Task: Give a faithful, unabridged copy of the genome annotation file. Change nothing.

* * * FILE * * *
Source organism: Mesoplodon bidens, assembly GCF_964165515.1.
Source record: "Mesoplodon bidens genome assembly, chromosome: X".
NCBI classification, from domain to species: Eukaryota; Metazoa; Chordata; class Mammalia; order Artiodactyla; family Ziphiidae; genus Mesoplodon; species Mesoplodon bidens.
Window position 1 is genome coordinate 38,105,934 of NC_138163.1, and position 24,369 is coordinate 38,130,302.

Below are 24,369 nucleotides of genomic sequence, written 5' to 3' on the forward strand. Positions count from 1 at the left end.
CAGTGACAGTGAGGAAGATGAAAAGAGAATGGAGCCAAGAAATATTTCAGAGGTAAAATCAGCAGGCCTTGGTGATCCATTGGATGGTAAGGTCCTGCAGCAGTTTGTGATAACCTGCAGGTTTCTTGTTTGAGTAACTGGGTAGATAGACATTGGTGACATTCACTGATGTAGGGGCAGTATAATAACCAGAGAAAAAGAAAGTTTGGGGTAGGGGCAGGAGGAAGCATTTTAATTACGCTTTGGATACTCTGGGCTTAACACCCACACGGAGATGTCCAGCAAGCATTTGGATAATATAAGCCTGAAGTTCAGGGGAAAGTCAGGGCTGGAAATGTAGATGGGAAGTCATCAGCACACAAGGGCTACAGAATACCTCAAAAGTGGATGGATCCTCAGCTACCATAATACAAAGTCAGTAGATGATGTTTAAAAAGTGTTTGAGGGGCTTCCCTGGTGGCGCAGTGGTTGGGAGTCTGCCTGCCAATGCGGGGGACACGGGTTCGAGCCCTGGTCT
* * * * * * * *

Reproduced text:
Source organism: Mesoplodon bidens, assembly GCF_964165515.1.
Source record: "Mesoplodon bidens genome assembly, chromosome: X".
NCBI classification, from domain to species: Eukaryota; Metazoa; Chordata; class Mammalia; order Artiodactyla; family Ziphiidae; genus Mesoplodon; species Mesoplodon bidens.
Window position 1 is genome coordinate 38,105,934 of NC_138163.1, and position 24,369 is coordinate 38,130,302.

Below are 24,369 nucleotides of genomic sequence, written 5' to 3' on the forward strand. Positions count from 1 at the left end.
CAGTGACAGTGAGGAAGATGAAAAGAGAATGGAGCCAAGAAATATTTCAGAGGTAAAATCAGCAGGCCTTGGTGATCCATTGGATGGTAAGGTCCTGCAGCAGTTTGTGATAACCTGCAGGTTTCTTGTTTGAGTAACTGGGTAGATAGACATTGGTGACATTCACTGATGTAGGGGCAGTATAATAACCAGAGAAAAAGAAAGTTTGGGGTAGGGGCAGGAGGAAGCATTTTAATTACGCTTTGGATACTCTGGGCTTAACACCCACACGGAGATGTCCAGCAAGCATTTGGATAATATAAGCCTGAAGTTCAGGGGAAAGTCAGGGCTGGAAATGTAGATGGGAAGTCATCAGCACACAAGGGCTACAGAATACCTCAAAAGTGGATGGATCCTCAGCTACCATAATACAAAGTCAGTAGATGATGTTTAAAAAGTGTTTGAGGGGCTTCCCTGGTGGCGCAGTGGTTGGGAGTCTGCCTGCCAATGCGGGGGACACGGGTTCGAGCCCTGGTCT